MAR 09, 2023 6:00 AM PST

Study Provides Insights into Consumption Trends of Older Medical Cannabis Patients

WRITTEN BY: Kerry Charron

Adults aged 65 and over make up the fastest-growing population of cannabis consumers in states with legal medical and recreational cannabis. Previous cannabis prohibition policy was restricted to research on the medical cannabis experiences of older adults, but recent reforms have opened the door to studying specific factors impacting older medical cannabis patients. A study published in the Journal of Cannabis Research is one of the first to examine the authorization patterns, safety, and effects of medical cannabis associated with older adults. 

The researchers conducted a systematic review and meta-analysis of cannabinoid-based products in 201 older adults (aged 65 and older). Cannabis authorization patterns, adverse events (AEs), Edmonton Symptom Assessment Scale-revised (ESAS-r), and Brief Pain Inventory Short Form (BPI-SF) data were collected.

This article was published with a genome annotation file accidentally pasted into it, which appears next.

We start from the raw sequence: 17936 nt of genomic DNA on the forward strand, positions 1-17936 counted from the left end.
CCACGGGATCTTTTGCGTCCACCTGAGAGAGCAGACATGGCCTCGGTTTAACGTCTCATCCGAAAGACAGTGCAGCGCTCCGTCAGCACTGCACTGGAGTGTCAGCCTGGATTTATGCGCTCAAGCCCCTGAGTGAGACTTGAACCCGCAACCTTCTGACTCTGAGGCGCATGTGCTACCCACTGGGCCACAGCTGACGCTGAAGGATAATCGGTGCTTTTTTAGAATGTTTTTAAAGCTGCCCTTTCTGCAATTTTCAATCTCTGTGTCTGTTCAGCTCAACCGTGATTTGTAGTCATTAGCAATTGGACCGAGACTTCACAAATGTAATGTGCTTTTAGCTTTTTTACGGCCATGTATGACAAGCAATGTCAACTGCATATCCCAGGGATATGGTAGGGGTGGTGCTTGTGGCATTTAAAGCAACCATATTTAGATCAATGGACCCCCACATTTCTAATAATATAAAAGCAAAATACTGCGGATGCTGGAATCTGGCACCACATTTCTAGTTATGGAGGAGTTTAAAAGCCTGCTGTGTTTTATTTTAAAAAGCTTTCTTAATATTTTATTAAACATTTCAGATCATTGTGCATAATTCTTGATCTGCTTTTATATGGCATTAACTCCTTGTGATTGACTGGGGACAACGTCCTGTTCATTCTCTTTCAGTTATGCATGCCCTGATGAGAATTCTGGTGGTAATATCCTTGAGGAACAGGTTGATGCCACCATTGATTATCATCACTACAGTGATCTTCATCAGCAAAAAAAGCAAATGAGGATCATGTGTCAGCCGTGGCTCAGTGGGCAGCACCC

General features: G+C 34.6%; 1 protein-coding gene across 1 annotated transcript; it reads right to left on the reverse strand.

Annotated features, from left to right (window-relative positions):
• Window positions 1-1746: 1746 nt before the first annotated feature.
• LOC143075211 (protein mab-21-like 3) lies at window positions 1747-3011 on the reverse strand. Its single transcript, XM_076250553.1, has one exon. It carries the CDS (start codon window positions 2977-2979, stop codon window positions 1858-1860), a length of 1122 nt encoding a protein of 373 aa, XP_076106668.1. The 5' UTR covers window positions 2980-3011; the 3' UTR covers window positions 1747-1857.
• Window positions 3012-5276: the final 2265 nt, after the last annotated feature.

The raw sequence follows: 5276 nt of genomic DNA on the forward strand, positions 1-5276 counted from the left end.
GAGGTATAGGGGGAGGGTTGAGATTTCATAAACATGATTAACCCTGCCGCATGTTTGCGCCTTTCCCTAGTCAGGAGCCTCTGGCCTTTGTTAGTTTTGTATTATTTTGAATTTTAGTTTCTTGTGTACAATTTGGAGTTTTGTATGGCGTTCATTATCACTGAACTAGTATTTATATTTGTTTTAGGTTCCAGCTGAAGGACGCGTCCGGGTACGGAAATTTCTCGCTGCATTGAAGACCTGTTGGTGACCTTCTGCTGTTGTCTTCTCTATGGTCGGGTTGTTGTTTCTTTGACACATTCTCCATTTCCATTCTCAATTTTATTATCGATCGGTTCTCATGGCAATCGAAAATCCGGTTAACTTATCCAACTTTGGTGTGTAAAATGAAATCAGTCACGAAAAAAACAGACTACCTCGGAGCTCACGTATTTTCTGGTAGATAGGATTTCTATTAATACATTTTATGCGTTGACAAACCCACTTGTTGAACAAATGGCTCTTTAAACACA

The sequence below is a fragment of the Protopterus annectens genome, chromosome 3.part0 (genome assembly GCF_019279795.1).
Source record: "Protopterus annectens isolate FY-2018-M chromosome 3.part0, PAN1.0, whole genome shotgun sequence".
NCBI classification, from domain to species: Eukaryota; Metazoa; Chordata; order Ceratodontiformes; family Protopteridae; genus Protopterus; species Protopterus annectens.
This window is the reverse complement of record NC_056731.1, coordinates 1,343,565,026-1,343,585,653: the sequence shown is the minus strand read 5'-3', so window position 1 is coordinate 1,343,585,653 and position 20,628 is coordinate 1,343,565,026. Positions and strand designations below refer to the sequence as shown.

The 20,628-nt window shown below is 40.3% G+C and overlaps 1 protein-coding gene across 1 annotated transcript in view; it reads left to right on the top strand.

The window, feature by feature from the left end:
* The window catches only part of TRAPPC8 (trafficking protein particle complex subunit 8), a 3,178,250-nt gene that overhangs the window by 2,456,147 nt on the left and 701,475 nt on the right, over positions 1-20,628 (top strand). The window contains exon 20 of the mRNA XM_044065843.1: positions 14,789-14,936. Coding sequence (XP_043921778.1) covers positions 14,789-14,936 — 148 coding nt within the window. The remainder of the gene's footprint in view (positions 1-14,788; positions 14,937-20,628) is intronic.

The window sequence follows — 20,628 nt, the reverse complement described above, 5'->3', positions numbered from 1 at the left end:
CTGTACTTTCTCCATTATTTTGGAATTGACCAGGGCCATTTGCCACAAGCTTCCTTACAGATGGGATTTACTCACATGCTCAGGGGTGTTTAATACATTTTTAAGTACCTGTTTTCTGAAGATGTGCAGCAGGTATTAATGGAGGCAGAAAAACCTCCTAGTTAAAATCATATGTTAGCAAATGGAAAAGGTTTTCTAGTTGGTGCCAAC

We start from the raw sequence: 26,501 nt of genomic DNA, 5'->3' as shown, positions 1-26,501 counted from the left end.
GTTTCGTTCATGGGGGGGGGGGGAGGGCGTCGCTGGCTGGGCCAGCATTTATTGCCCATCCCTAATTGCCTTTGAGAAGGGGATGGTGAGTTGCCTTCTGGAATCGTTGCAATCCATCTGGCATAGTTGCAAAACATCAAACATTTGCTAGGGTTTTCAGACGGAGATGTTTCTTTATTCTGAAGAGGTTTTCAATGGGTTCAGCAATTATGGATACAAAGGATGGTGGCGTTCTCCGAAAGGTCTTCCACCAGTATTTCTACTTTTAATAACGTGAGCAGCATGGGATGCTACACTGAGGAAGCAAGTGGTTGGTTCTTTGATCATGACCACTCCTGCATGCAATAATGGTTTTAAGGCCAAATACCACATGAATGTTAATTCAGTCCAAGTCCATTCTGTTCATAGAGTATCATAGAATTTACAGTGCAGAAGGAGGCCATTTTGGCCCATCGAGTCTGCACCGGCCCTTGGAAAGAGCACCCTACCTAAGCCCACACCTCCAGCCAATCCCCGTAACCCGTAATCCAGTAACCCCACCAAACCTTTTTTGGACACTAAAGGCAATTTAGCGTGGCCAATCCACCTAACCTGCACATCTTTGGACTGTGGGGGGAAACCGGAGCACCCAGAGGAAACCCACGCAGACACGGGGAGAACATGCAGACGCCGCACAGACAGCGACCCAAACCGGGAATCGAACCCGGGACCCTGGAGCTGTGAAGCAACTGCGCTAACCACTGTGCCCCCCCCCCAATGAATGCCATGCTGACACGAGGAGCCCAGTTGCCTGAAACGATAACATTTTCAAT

A majority of participants had no previous cannabis use experience. The review found that cannabinoid medicines are safe and well tolerated by older medical cannabis consumers. The researchers pointed out that only one longitudinal study has examined the safety and effectiveness of medical cannabis in this population. Patients over 65 years of age at an Israeli medical cannabis clinic were tracked for 6 months. Their pain intensity, quality of life, and adverse events (AEs) were monitored. 93.7% of participants reported improved symptoms, and only a small number experienced minor AEs like dry mouth.

The study revealed that medical cannabis was used most commonly for pain (85.0%) and insomnia (4.8%). Cannabidiol (CBD)-dominant oils were the most commonly authorized product (54%), followed by balanced formulations comprised of a specific ratio of THC and CBD (42%), and then delta-9-tetrahydrocannabinol (THC)-dominant products (4.4%). The most frequent adverse effects included dizziness (18.2%), nausea (9.1%), dry mouth (9.1%), and tinnitus (9.1%). No serious AEs were reported. Significant reductions in ESAS-r scores were observed over time, with notable decreases in the domains of drowsiness and tiredness and significant reductions in pain symptoms, worst pain, average pain, current pain, and pain severity. 

Source: Journal of Cannabis Research


About the Author
Bachelor's (BA/BS/Other)
Kerry Charron writes about medical cannabis research. She has experience working in a Florida cultivation center and has participated in advocacy efforts for medical cannabis.
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